Live chat conversion rates for this law firm was 1% (25 signed cases/1,764 leads). A conversion rate significantly lower than their conversions on phone calls and forms – both of which were free during this time frame.

The additional cost that live chat added to each signed client for this law firm was $1,590/case.

This simple cost equation is not good, but it also doesn’t account for the biggest “cost” of live chat – the cost of staff needed to follow up on leads and the cost of opportunities lost to unknowledgeable live chat agents.

If you are a current or past user of live chat, I don’t need to explain to you how frustrating a long, directionless, live chat transcript is. Most law firms report that intake staff prioritize other leads such as phone calls, web forms and emails before tackling the day’s live chat transcripts, since so few of the live chat leads result in cases.

Live chat agents are generally not dedicated to a specific law firm and they are not trained in the law. Although most law firms wouldn’t dream of putting someone on their phones that doesn’t know anything about their firm, 5,000 legal websites do just this on their website. These law firms are likely missing opportunities frequently.

During the audit of the live chat details from this same mid-sized law firm, I found the following “lost opportunity”:

Live Chat Agent Engages Web Visitor on a Friday at 6:25 pm – An individual sees a TV commercial about the settlement of a drug litigation this law firm had been working on for years. Like many legal consumers, this potential client watched the commercial and searched online for a lawyer to help them. A live chat agent engages the online visitor preventing them from filling out a detailed form that would have collected relevant information from the web visitor.

The transcript of this lead started with a single simple question by the web visitor, “Does your firm have any clients filing claims for this drug litigation?”. The live chat agent, knowing nothing about the law or this law firm, responded as follows “this law firm has many years of experience in Medical & Mesothelioma however we may be able to assist.”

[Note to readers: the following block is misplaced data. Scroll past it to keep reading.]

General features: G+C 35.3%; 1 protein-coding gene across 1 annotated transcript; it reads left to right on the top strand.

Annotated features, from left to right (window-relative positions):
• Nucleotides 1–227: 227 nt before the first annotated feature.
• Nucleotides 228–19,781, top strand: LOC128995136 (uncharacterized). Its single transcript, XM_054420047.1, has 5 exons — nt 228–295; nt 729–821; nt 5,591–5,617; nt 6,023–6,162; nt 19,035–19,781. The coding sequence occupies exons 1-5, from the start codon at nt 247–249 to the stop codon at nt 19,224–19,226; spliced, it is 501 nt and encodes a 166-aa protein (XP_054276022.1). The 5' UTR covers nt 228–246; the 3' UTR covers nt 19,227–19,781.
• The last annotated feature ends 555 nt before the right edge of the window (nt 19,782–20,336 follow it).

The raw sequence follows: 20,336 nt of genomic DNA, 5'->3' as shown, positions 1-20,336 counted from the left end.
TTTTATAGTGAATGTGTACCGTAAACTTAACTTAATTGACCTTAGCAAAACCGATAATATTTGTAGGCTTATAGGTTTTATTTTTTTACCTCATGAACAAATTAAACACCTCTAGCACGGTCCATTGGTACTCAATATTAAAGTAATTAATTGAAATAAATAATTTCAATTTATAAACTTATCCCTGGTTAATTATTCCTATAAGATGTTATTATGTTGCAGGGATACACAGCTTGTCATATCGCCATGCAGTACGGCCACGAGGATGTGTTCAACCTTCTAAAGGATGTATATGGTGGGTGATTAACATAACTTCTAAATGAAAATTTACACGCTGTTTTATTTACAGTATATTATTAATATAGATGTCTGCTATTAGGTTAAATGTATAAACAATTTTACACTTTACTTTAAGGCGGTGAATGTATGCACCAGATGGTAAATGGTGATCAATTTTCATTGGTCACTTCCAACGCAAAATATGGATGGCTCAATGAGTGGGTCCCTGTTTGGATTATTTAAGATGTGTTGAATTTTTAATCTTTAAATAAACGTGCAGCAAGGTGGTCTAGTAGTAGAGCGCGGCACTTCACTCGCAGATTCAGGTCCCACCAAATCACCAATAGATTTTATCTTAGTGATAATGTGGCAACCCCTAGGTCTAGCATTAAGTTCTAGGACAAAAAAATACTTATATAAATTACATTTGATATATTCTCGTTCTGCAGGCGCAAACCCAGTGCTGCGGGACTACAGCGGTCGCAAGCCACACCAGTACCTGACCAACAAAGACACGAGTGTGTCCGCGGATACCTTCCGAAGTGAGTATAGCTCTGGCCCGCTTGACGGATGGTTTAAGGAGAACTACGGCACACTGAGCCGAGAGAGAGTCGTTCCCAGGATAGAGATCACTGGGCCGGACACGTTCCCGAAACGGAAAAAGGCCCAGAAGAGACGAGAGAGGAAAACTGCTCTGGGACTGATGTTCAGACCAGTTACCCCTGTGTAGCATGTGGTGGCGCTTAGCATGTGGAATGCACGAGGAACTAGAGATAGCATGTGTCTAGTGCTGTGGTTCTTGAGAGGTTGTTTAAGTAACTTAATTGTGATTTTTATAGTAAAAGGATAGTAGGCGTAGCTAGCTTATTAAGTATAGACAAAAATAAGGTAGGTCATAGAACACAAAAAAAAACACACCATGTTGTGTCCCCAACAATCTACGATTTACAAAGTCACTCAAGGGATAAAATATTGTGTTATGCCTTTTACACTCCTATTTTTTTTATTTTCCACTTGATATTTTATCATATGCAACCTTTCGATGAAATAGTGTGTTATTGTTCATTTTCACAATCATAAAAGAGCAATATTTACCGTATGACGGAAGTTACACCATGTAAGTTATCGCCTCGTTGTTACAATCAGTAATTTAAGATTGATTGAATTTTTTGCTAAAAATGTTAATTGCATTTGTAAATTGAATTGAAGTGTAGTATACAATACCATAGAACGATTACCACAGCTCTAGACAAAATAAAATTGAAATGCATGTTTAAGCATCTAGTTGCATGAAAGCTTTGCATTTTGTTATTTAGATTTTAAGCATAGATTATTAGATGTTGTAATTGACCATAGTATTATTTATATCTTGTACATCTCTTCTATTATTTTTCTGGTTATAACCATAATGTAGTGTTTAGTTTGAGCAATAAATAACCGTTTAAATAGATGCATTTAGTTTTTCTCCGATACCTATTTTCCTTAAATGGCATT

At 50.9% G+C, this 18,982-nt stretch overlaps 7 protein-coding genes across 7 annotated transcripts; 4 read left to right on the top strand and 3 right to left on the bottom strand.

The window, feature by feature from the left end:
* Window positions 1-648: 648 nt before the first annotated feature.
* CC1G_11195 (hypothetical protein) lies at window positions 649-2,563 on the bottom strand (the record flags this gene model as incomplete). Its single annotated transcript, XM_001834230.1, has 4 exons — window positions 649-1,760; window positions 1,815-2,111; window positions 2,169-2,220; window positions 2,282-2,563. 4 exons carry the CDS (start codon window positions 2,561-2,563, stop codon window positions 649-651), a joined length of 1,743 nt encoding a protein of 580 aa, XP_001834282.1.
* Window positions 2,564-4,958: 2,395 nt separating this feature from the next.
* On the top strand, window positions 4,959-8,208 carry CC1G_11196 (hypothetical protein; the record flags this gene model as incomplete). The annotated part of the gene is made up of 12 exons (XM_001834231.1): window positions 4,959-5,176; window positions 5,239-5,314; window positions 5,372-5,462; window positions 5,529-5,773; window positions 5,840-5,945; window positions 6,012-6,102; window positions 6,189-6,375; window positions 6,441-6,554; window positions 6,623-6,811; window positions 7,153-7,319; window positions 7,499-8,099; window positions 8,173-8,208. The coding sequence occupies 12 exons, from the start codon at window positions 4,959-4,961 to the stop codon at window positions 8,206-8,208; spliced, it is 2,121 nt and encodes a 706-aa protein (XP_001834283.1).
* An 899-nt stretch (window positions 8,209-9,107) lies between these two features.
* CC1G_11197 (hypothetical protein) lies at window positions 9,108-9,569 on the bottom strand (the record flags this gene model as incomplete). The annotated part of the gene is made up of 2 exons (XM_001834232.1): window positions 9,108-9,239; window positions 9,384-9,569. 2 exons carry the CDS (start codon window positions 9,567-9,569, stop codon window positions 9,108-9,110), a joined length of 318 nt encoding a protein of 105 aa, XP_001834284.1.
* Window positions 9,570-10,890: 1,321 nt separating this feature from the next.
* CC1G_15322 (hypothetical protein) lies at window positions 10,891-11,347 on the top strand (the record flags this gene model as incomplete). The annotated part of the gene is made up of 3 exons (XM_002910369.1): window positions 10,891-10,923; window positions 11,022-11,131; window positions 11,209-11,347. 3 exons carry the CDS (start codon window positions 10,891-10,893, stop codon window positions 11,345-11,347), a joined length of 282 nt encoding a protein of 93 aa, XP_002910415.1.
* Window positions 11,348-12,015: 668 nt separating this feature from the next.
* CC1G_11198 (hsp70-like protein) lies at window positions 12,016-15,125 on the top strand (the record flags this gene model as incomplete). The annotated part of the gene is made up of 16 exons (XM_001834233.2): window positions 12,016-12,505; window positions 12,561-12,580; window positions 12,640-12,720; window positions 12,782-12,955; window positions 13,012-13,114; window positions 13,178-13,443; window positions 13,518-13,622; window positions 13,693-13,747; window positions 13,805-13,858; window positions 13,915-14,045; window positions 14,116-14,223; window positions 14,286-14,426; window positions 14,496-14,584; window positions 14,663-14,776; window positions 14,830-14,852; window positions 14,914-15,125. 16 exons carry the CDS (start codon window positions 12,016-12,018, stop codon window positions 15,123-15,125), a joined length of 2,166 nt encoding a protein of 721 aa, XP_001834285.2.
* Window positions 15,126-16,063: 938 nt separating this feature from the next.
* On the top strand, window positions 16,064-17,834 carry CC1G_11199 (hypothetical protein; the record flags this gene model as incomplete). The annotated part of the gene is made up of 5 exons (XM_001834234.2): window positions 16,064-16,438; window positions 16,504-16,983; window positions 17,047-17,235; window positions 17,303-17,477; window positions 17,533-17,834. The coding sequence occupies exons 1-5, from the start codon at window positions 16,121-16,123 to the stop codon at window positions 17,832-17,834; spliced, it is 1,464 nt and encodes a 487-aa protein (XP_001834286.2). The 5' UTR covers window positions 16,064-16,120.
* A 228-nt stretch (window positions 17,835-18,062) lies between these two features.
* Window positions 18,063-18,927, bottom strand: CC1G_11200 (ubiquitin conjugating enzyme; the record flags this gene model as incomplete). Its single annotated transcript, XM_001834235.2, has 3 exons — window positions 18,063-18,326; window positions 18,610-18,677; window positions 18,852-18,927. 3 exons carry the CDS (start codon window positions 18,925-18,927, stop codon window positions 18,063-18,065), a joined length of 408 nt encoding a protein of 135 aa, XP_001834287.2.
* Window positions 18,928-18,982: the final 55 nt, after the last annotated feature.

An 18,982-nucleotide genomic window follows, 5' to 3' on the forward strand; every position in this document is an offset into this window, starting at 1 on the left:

That response is not only wrong and nonsensical, it is not an answer to the question the web visitor asked. Not surprisingly, this engagement did not result in a client. It is however considered a “lead” and the firm paid $35 for the engagement.

Claim #3: Live Chat is Better Than No Live Chat


The firm that received the above live chat engagement regarding the drug litigation on Friday at 6:25 pm was also testing an automated intake form on their website. This intake form was set to send out automatic contracts for qualified potential clients in this drug litigation.

If this web visitor had filled out the form instead of being interrupted by a live chat agent, the law firm would have gathered relevant information to determine if the web visitor qualified for the settlement. If the visitor qualified, they would have received a contract immediately and the firm would have been notified of the potential client.

While there is no guarantee this automated form would have resulted in a client, it is false to say that an agent with no knowledge of the law firm or the litigation engaging web visitors is better than an automated form.